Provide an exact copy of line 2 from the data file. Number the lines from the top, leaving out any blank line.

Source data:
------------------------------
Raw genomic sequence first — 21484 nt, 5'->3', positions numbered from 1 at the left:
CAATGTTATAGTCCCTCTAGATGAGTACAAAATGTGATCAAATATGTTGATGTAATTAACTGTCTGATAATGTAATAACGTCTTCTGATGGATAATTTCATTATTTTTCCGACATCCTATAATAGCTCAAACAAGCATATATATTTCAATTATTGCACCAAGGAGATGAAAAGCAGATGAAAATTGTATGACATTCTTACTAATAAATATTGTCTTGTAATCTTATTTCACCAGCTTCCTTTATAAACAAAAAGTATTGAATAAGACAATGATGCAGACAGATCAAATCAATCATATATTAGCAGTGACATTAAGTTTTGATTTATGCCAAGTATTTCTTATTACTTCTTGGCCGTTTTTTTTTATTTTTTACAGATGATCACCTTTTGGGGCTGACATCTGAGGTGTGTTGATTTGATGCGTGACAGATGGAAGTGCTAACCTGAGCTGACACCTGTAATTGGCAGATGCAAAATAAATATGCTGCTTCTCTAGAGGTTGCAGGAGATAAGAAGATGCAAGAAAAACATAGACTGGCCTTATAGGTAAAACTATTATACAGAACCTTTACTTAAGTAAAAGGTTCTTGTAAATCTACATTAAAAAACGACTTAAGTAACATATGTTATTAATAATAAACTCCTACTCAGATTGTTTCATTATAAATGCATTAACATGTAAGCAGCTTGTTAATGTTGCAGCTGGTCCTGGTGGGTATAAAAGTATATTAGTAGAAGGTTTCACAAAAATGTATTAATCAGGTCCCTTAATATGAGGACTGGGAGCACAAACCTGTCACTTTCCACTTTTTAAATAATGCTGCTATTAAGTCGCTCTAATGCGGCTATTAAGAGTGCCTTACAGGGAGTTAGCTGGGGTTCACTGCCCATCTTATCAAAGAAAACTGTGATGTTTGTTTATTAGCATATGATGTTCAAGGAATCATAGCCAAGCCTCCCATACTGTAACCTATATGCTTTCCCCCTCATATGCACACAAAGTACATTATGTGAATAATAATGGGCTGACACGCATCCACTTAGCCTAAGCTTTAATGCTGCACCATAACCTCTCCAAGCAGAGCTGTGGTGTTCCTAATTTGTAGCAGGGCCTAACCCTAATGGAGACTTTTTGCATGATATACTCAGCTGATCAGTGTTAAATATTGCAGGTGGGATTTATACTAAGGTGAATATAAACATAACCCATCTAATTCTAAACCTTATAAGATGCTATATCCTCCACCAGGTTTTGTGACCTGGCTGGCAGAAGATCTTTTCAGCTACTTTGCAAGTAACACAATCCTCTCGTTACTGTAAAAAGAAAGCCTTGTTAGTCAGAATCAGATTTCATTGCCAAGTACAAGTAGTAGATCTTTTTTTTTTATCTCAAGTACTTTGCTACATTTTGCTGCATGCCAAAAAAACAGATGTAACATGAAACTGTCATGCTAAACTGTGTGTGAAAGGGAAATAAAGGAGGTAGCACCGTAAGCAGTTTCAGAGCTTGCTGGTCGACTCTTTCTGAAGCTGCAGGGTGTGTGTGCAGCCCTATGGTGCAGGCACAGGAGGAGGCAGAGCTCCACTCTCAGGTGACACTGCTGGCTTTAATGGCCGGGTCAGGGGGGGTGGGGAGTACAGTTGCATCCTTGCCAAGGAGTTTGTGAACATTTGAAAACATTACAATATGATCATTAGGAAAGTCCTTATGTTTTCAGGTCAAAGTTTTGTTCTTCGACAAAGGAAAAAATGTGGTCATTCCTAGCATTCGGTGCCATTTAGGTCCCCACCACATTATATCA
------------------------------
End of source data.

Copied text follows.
CAATGTTATAGTCCCTCTAGATGAGTACAAAATGTGATCAAATATGTTGATGTAATTAACTGTCTGATAATGTAATAACGTCTTCTGATGGATAATTTCATTATTTTTCCGACATCCTATAATAGCTCAAACAAGCATATATATTTCAATTATTGCACCAAGGAGATGAAAAGCAGATGAAAATTGTATGACATTCTTACTAATAAATATTGTCTTGTAATCTTATTTCACCAGCTTCCTTTATAAACAAAAAGTATTGAATAAGACAATGATGCAGACAGATCAAATCAATCATATATTAGCAGTGACATTAAGTTTTGATTTATGCCAAGTATTTCTTATTACTTCTTGGCCGTTTTTTTTTATTTTTTACAGATGATCACCTTTTGGGGCTGACATCTGAGGTGTGTTGATTTGATGCGTGACAGATGGAAGTGCTAACCTGAGCTGACACCTGTAATTGGCAGATGCAAAATAAATATGCTGCTTCTCTAGAGGTTGCAGGAGATAAGAAGATGCAAGAAAAACATAGACTGGCCTTATAGGTAAAACTATTATACAGAACCTTTACTTAAGTAAAAGGTTCTTGTAAATCTACATTAAAAAACGACTTAAGTAACATATGTTATTAATAATAAACTCCTACTCAGATTGTTTCATTATAAATGCATTAACATGTAAGCAGCTTGTTAATGTTGCAGCTGGTCCTGGTGGGTATAAAAGTATATTAGTAGAAGGTTTCACAAAAATGTATTAATCAGGTCCCTTAATATGAGGACTGGGAGCACAAACCTGTCACTTTCCACTTTTTAAATAATGCTGCTATTAAGTCGCTCTAATGCGGCTATTAAGAGTGCCTTACAGGGAGTTAGCTGGGGTTCACTGCCCATCTTATCAAAGAAAACTGTGATGTTTGTTTATTAGCATATGATGTTCAAGGAATCATAGCCAAGCCTCCCATACTGTAACCTATATGCTTTCCCCCTCATATGCACACAAAGTACATTATGTGAATAATAATGGGCTGACACGCATCCACTTAGCCTAAGCTTTAATGCTGCACCATAACCTCTCCAAGCAGAGCTGTGGTGTTCCTAATTTGTAGCAGGGCCTAACCCTAATGGAGACTTTTTGCATGATATACTCAGCTGATCAGTGTTAAATATTGCAGGTGGGATTTATACTAAGGTGAATATAAACATAACCCATCTAATTCTAAACCTTATAAGATGCTATATCCTCCACCAGGTTTTGTGACCTGGCTGGCAGAAGATCTTTTCAGCTACTTTGCAAGTAACACAATCCTCTCGTTACTGTAAAAAGAAAGCCTTGTTAGTCAGAATCAGATTTCATTGCCAAGTACAAGTAGTAGATCTTTTTTTTTTATCTCAAGTACTTTGCTACATTTTGCTGCATGCCAAAAAAACAGATGTAACATGAAACTGTCATGCTAAACTGTGTGTGAAAGGGAAATAAAGGAGGTAGCACCGTAAGCAGTTTCAGAGCTTGCTGGTCGACTCTTTCTGAAGCTGCAGGGTGTGTGTGCAGCCCTATGGTGCAGGCACAGGAGGAGGCAGAGCTCCACTCTCAGGTGACACTGCTGGCTTTAATGGCCGGGTCAGGGGGGGTGGGGAGTACAGTTGCATCCTTGCCAAGGAGTTTGTGAACATTTGAAAACATTACAATATGATCATTAGGAAAGTCCTTATGTTTTCAGGTCAAAGTTTTGTTCTTCGACAAAGGAAAAAATGTGGTCATTCCTAGCATTCGGTGCCATTTAGGTCCCCACCACATTATATCA